Yassky has angled relentlessly for good-government Manhattan voters, something that paid off when he won the Times endorsement, which his campaign hasn’t been shy about touting. Those fancy television ads with Chuck Schumer, his old boss, have probably gone over particularly well with Manhattan liberals as well. Like Green in the public advocate’s race, Yassky could get a bounce from any extra turnout generated by the Manhattan D.A.’s race.
And if a last-minute poll from Survey USA is to be believed (grain of salt, grain of salt), it’s Liu who has the momentum. He’s relying on labor backing, ethnic pride from Asian-Americans (who don’t typically vote as a bloc, but who’ve never before had one of their own vying for citywide office either) and a broader appeal to all minority groups and low-income voters than any of his competitors. Especially in a splintered field, this could be a formidable coalition—if he can put it together. However, he’s also dogged by his disputed claims of childhood sweatshop employment.
Yassky has some baggage of his own, stemming from his ill-fated 2006 U.S. House campaign in Brooklyn majority black 11th District—an effort that led the outgoing congressman, Major Owens, to brand Yassky a “colonizer.” Yassky has gone to great lengths to mend fences, with some success. But particularly in a runoff with Liu, the lingering resentment from this episode could haunt Yassky with black voters.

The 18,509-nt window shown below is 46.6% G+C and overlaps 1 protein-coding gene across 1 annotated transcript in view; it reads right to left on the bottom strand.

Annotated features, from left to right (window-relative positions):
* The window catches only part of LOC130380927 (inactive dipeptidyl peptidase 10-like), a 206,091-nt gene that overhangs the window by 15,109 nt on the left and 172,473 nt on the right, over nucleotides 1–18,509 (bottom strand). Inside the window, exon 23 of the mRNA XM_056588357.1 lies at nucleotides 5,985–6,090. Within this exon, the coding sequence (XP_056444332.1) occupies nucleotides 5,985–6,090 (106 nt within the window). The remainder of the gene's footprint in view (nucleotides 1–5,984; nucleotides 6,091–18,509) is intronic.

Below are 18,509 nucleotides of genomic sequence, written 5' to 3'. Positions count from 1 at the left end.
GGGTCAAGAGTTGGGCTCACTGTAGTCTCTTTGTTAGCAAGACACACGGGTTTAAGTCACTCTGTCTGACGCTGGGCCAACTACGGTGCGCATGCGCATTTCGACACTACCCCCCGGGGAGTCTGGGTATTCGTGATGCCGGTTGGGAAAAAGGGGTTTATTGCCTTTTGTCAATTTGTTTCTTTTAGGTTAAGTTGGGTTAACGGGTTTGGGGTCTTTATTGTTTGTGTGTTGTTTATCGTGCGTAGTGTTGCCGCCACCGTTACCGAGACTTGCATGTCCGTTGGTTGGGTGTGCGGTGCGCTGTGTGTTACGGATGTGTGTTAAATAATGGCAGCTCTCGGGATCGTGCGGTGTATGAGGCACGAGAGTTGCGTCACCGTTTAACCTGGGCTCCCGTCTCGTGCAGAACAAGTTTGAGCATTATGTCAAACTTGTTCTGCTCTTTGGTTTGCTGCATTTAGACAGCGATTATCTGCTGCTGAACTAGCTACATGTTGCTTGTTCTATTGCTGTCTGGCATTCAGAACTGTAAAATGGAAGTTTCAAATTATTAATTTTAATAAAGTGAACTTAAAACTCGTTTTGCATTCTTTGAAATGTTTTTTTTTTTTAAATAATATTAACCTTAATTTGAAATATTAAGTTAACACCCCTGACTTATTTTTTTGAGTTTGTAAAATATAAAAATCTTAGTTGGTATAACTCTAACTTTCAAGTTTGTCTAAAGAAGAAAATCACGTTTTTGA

Weprin, the fourth candidate, will probably do well to break 10 percent. But he could be a factor nonetheless, given how tightly bunched the other three candidates are. The most logical assumption is that Weprin will take more votes from Yassky, since both have positioned themselves as wonkish fiscal pros.
And, lest we fail to mention this in post-Florida Recount America, but there’s no guarantee the runoff campaign will begin Wednesday morning. There’s always the possibility of a protracted recount that could last for days, maybe even weeks.